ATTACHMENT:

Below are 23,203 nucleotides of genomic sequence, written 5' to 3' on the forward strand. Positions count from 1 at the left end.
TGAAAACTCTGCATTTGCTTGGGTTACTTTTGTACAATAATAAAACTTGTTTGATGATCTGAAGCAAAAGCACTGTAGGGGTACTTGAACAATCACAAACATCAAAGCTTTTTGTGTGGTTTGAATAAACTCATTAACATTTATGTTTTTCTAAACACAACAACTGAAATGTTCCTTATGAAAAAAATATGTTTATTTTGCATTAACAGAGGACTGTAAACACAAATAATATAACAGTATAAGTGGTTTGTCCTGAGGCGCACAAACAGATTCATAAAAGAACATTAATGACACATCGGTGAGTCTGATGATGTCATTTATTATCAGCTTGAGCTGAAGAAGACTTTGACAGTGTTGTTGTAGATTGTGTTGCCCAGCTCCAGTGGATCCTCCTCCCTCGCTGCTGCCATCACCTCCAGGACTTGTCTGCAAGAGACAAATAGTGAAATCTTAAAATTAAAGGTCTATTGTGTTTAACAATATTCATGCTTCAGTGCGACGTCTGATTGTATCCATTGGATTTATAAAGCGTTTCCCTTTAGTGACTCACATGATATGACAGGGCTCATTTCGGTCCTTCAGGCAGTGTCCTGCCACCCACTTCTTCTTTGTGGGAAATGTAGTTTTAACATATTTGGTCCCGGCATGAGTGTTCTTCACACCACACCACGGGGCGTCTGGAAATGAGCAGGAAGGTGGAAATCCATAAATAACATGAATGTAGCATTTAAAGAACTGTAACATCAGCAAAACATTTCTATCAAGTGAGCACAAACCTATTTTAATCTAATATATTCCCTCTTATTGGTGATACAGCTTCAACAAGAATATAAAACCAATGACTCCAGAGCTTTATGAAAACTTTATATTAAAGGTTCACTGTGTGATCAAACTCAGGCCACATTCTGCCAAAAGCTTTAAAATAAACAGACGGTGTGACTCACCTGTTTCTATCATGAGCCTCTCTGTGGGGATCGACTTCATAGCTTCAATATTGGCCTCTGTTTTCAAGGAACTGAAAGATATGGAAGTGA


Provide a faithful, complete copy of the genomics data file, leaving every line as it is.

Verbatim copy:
Below are 23,203 nucleotides of genomic sequence, written 5' to 3' on the forward strand. Positions count from 1 at the left end.
TGAAAACTCTGCATTTGCTTGGGTTACTTTTGTACAATAATAAAACTTGTTTGATGATCTGAAGCAAAAGCACTGTAGGGGTACTTGAACAATCACAAACATCAAAGCTTTTTGTGTGGTTTGAATAAACTCATTAACATTTATGTTTTTCTAAACACAACAACTGAAATGTTCCTTATGAAAAAAATATGTTTATTTTGCATTAACAGAGGACTGTAAACACAAATAATATAACAGTATAAGTGGTTTGTCCTGAGGCGCACAAACAGATTCATAAAAGAACATTAATGACACATCGGTGAGTCTGATGATGTCATTTATTATCAGCTTGAGCTGAAGAAGACTTTGACAGTGTTGTTGTAGATTGTGTTGCCCAGCTCCAGTGGATCCTCCTCCCTCGCTGCTGCCATCACCTCCAGGACTTGTCTGCAAGAGACAAATAGTGAAATCTTAAAATTAAAGGTCTATTGTGTTTAACAATATTCATGCTTCAGTGCGACGTCTGATTGTATCCATTGGATTTATAAAGCGTTTCCCTTTAGTGACTCACATGATATGACAGGGCTCATTTCGGTCCTTCAGGCAGTGTCCTGCCACCCACTTCTTCTTTGTGGGAAATGTAGTTTTAACATATTTGGTCCCGGCATGAGTGTTCTTCACACCACACCACGGGGCGTCTGGAAATGAGCAGGAAGGTGGAAATCCATAAATAACATGAATGTAGCATTTAAAGAACTGTAACATCAGCAAAACATTTCTATCAAGTGAGCACAAACCTATTTTAATCTAATATATTCCCTCTTATTGGTGATACAGCTTCAACAAGAATATAAAACCAATGACTCCAGAGCTTTATGAAAACTTTATATTAAAGGTTCACTGTGTGATCAAACTCAGGCCACATTCTGCCAAAAGCTTTAAAATAAACAGACGGTGTGACTCACCTGTTTCTATCATGAGCCTCTCTGTGGGGATCGACTTCATAGCTTCAATATTGGCCTCTGTTTTCAAGGAACTGAAAGATATGGAAGTGA